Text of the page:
Obama slows military withdrawal from Afghanistan
By TRAVIS J. TRITTEN | STARS AND STRIPES Published: March 25, 2015
This story has been updated.
WASHINGTON — President Barack Obama said Tuesday the U.S. will slow its military withdrawal from Afghanistan this year to assist the fledgling pro-American government against a tenacious insurgency.
The president and Afghan President Ashraf Ghani announced jointly at the White House that the current 9,800 troops will remain through the end of 2015 to advise and train national army and police forces, despite an early plan to reduce U.S. forces to 5,500. Obama said a plan to withdraw to an Embassy presence by the time he leaves office in 2017 has not changed.
Ghani met Monday with top U.S. officials at Camp David and also spoke to a joint session of Congress on Wednesday to emphasize his commitment to a security pact and urge more support for Afghan security forces.
Obama ended combat operations in January and plans to wind down the U.S. support role over the next two years, but he faces political pressure from Republicans in Congress, who fear Afghanistan might spiral out of control like in Iraq, where the Islamic State swept aside U.S.-trained Iraqi security forces in a bloody and dramatic rise to power following a 2011 U.S. withdrawal.
“Afghanistan remains a very dangerous place, and insurgents still launch attacks, including cowardly suicide bombings against civilians,” Obama said Tuesday.
Military personnel are advising and training about 330,000 members of the Afghan security forces, which are growing stronger “month by month,” he said.
The additional forces this year will allow more time to prepare those soldiers and police officers for the coming fighting season and to shore up logistical support, ensuring the Afghans not only have needed equipment but are using it properly, Obama said.
“It means some folks are going to be rotating back into Afghanistan for a few extra months relative to what otherwise would have been the case,” Obama said.
The Pentagon said no particular units have been chosen to stay on in Afghanistan, but there will be limited extensions for some.
“It won’t be an across-the-board type of situation. It’s got to very much be case-by-case, and this is something that the personnel analysts and the logisticians are working very hard at now,” Pentagon spokesman Col. Steve Warren said Wednesday.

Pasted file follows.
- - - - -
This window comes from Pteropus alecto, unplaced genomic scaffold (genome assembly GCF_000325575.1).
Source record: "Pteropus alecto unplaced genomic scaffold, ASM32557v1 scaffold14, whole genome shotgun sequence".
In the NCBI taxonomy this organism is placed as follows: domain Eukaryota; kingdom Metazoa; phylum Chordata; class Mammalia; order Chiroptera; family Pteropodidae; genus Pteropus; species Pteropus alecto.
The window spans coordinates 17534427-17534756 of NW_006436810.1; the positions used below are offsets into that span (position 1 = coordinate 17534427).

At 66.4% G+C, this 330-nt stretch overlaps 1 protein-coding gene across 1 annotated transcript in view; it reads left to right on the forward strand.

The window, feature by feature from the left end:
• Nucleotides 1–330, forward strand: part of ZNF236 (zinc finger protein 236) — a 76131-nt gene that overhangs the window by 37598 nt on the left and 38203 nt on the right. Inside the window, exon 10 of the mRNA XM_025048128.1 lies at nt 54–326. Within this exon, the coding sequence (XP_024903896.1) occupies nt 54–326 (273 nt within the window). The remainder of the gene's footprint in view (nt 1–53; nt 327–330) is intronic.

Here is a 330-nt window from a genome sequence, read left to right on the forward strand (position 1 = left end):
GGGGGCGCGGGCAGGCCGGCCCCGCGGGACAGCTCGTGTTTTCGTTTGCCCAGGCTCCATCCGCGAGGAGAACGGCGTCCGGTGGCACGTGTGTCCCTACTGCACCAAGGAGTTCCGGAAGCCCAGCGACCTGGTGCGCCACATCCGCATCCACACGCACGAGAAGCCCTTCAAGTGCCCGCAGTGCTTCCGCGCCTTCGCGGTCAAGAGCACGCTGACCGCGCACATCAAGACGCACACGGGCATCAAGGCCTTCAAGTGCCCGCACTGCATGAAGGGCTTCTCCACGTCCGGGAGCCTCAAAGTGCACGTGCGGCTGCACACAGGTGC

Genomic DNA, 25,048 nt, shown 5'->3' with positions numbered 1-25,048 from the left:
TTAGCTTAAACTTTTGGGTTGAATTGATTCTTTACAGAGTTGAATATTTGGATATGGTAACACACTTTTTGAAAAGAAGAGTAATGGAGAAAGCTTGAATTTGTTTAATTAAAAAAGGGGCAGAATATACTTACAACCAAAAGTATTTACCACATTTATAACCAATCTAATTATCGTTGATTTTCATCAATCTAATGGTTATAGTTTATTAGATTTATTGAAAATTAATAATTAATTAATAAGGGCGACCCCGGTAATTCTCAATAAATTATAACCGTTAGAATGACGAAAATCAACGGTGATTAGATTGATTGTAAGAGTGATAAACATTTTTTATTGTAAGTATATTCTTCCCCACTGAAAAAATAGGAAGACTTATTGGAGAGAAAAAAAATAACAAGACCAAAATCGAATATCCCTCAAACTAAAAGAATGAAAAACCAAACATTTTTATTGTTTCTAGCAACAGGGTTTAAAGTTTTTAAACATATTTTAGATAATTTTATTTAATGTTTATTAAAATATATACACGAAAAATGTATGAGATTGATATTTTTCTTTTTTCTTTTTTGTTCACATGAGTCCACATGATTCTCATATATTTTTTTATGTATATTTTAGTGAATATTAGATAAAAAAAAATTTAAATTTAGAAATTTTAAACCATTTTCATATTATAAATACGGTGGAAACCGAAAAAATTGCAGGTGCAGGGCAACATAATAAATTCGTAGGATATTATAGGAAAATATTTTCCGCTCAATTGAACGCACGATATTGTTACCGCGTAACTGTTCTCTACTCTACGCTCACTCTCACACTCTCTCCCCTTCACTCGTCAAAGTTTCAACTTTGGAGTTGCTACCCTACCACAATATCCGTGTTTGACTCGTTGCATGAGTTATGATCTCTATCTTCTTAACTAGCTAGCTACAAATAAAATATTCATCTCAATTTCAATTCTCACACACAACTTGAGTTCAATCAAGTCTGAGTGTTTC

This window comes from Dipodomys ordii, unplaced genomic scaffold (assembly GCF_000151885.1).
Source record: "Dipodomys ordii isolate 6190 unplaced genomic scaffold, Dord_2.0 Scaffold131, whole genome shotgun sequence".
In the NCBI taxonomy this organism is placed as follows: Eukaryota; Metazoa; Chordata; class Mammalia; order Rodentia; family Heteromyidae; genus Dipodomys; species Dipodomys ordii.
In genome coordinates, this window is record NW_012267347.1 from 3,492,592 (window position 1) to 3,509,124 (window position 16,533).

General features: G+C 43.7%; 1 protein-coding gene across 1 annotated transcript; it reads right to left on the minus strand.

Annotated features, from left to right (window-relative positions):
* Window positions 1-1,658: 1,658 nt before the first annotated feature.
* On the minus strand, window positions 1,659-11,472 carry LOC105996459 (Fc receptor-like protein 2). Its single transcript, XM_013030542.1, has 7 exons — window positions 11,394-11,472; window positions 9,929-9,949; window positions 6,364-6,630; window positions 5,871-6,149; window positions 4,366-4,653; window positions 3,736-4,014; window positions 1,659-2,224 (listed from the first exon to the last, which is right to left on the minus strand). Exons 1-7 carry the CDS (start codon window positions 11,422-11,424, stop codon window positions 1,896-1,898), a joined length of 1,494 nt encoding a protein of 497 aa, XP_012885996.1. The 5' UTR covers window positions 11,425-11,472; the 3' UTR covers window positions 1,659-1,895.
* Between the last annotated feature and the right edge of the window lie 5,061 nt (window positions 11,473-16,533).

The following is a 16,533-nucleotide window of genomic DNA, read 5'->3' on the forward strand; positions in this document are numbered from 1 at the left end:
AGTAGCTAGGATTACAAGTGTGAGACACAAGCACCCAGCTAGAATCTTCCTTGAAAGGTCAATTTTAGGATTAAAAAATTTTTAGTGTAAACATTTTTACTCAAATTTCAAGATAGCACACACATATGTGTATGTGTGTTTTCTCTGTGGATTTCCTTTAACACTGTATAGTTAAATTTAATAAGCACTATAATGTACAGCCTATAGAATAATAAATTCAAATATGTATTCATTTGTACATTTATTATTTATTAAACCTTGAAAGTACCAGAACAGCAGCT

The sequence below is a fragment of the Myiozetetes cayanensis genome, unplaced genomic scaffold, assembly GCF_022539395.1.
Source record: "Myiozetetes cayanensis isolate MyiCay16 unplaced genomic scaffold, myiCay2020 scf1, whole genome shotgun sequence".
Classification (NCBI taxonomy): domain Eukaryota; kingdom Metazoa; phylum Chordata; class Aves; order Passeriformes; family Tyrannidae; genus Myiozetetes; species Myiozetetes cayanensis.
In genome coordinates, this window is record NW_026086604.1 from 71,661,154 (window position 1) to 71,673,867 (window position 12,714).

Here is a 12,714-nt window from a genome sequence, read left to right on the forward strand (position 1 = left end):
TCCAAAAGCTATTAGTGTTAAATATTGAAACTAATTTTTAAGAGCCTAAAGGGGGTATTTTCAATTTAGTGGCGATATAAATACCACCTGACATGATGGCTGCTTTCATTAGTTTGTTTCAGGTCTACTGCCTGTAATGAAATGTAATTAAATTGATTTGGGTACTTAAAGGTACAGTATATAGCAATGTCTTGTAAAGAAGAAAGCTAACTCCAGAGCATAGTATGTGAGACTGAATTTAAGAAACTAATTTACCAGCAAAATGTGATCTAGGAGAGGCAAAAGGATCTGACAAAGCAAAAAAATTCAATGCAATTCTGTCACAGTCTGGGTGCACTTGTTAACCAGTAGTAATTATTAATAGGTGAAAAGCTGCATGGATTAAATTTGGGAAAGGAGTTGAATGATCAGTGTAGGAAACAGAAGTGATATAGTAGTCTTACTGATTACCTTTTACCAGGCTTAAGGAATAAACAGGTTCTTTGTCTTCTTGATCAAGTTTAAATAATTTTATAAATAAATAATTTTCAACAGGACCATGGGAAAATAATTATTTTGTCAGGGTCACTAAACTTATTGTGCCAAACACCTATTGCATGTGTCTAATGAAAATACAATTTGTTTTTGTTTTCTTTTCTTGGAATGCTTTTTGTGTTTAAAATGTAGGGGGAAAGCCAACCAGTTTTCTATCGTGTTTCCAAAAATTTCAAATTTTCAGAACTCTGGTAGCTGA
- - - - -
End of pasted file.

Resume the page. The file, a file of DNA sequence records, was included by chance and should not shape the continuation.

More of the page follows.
Following the Camp David meeting on Monday, the administration also announced it will also request new funding from Congress to pump up Afghan end strength to 352,000, yet the president has not provided a dollar figure for the initiative.
Republicans have hammered Obama for what they deemed a premature, “calendar-driven” withdrawal that could lead to a security collapse. Many have urged that the drawdown of forces should be instead based on improving conditions.
The announcement Tuesday was greeted with support on Capitol Hill.
“This is the right decision in the effort to improve stability in the region and should signal a continued flexibility based upon circumstances on the ground,” Sen. Bob Corker, R-Tenn., chairman of the Senate Foreign Relations Committee, said in a released statement.
Rep. Mac Thornberry, R-Texas, chairman of the House Armed Services Committee, said the slowed time line is appropriate.
“Everyone looks forward to the day when Afghans can meet all of their own security needs, but Iraq has shown us the consequences of leaving a fragile ally too early,” Thornberry said in a released statement. “The bottom line is that our own security is at stake.”
The new agreement also reflects growing White House and congressional confidence in Ghani and his government, which came to power after a contentious but successful election last year. After results were disputed, Ghani agreed to a power-sharing arrangement with his opponent Abdullah Abdullah, now the chief executive who also traveled to Washington this week to broker the new withdrawal plan.
The administration sees Ghani as a more reliable partner than his predecessor, Hamid Karzai, who had an often antagonistic relationship with Washington and the military.
“Much binds us together, and the flexibility that has been provided for 2015 will be used to accelerate reforms, to ensure that the Afghan National Security Forces are much better led, equipped, trained, and are focused on their fundamental mission,” Ghani said at the White House.
On Wednesday, Ghani told a joint gathering of Congress that Afghanistan owes a “profound debt” to the more than 2,300 U.S. troops killed and 20,000 wounded since the invasion in 2001. The new president also acknowledged the continuing cost of what has become the U.S.’s longest war.
“At the end of the day, it is the ordinary Americans and their taxes that have built the partnership we are talking about today,” Ghani said. “I want to thank the American taxpayer and you [Congress] for supporting us.”
Stars and Stripes reporter Jon Harper contributed to this story.